Typical for security level 5
Reaches the bottom
Largest known avalanche
Length – 3 km and more
Volume – 100,000 m3 and more
What are the types of avalanches?
Avalanches are not all the same, and there are significant differences between individual avalanches. The most common avalanche we deal with is the snow slab avalanche, which is especially dangerous for freeriders/backcountry skiers and ski tourers during the winter months in Europe.
Snow slab avalanches
Snow slab avalanches have a clear, wide fault line. They can only occur when a bound layer of snow (the snow slab) lies on a weak layer over a sufficiently large area. The release requires the application of an additional load and an angle of inclination of at least 30°. The avalanche is triggered by a small crack that initially occurs in the weak layer (initial failure) and then rapidly propagates across it. The extent of fracture propagation depends on the properties of the weak layer and the overlying slab.
Snow slab avalanches can occur in dry or wet snow, even long after a snowfall. They can be triggered naturally (without human intervention) or at any point inside or even outside (in the case of remote triggering) at the edge of the plate. Snow slab avalanches are the most dangerous type of avalanche and are responsible for more than 90% of avalanche fatalities.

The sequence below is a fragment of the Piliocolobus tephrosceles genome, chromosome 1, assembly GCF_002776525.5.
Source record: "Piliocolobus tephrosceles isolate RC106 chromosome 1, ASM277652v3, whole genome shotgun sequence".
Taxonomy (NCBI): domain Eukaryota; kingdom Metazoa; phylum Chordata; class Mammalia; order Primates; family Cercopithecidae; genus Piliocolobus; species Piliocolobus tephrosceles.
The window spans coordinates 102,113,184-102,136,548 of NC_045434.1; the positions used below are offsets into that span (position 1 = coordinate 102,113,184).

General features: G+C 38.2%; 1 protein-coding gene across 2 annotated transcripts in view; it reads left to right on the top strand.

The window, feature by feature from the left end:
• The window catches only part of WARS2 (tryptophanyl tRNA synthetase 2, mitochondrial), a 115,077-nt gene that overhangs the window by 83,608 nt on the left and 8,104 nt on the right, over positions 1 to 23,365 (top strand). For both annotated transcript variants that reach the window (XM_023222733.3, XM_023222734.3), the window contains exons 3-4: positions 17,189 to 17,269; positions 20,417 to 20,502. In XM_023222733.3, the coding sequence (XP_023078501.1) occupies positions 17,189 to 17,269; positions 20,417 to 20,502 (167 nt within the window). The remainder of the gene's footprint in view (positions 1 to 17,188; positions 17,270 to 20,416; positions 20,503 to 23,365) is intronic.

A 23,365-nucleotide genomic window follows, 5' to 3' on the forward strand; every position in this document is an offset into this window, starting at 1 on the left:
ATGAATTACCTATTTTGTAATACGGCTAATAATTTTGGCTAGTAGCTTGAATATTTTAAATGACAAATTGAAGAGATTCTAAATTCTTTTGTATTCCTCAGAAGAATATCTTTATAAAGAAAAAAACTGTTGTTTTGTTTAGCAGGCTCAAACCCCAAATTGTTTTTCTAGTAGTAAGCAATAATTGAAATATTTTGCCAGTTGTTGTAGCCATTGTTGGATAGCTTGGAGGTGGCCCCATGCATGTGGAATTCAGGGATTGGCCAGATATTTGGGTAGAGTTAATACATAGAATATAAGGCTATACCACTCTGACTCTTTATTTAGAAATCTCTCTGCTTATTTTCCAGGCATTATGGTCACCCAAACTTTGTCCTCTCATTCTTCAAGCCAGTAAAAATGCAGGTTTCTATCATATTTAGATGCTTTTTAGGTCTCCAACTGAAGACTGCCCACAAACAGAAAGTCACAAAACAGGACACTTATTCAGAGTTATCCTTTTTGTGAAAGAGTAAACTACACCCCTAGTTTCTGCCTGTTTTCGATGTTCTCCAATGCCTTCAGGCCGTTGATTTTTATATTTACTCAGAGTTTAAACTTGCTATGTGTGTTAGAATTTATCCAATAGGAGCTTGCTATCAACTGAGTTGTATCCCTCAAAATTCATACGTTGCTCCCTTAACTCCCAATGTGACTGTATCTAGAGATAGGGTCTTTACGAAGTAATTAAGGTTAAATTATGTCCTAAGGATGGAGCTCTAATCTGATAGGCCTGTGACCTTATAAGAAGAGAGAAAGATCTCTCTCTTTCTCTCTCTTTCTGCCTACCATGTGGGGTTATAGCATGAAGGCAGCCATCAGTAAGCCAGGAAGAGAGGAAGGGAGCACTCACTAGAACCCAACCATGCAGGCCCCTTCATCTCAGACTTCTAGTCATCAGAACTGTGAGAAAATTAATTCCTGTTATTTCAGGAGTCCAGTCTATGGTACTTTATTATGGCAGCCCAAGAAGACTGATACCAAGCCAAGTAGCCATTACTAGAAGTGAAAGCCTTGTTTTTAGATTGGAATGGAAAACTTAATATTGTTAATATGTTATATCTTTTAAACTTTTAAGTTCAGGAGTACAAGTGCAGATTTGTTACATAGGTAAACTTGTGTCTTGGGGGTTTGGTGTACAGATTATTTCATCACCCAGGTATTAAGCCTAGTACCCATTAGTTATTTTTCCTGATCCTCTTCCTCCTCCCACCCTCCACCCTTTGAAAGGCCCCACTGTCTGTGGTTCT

Snow slab avalanches can be dangerous, even if they are not large. They quickly reach a high speed. A person who triggers a snow slab is often inside the snow slab and is caught in the avalanche.
Loose snow avalanches
Loose snow avalanches fan out from a release point, tumbling downhill and carrying more and more snow with them. This type of avalanche often occurs during or shortly after snowfall or during strong warming. A loose snow avalanche consisting of dry powder snow usually requires a slope angle of 40°. Especially in wet snow, these avalanches can reach considerable dimensions in persistently steep terrain.
Loose snow avalanches are often triggered naturally. A freerider who triggers a loose snow avalanche is rarely buried, as it slides away from him down the slope and usually only triggers small masses of snow.
Like snow slab avalanches, sliding snow avalanches have a pronounced, broad incipient line, but differ in that the entire snowpack is triggered. They can only occur on a smooth surface, which is typically flattened grass or rock slabs. The steeper the slope, the greater the risk that the snow will slide off.
Gliding avalanches can be a major problem for traffic routes, especially during snowy winters. For winter sports enthusiasts, they are only of secondary importance because they are rarely triggered by humans. These avalanches are triggered naturally when the friction at the interface with the ground decreases because the snow at the base of the snowpack becomes wet. Water can penetrate the bottom layer in two different ways:
In high winter, the snow cover is usually cold and dry. During this time, it becomes moist from below, either because the warm ground melts the snow above, or because the snow absorbs water from the moist ground. Gliding snow avalanches can slide at any time of the day or night in high winter.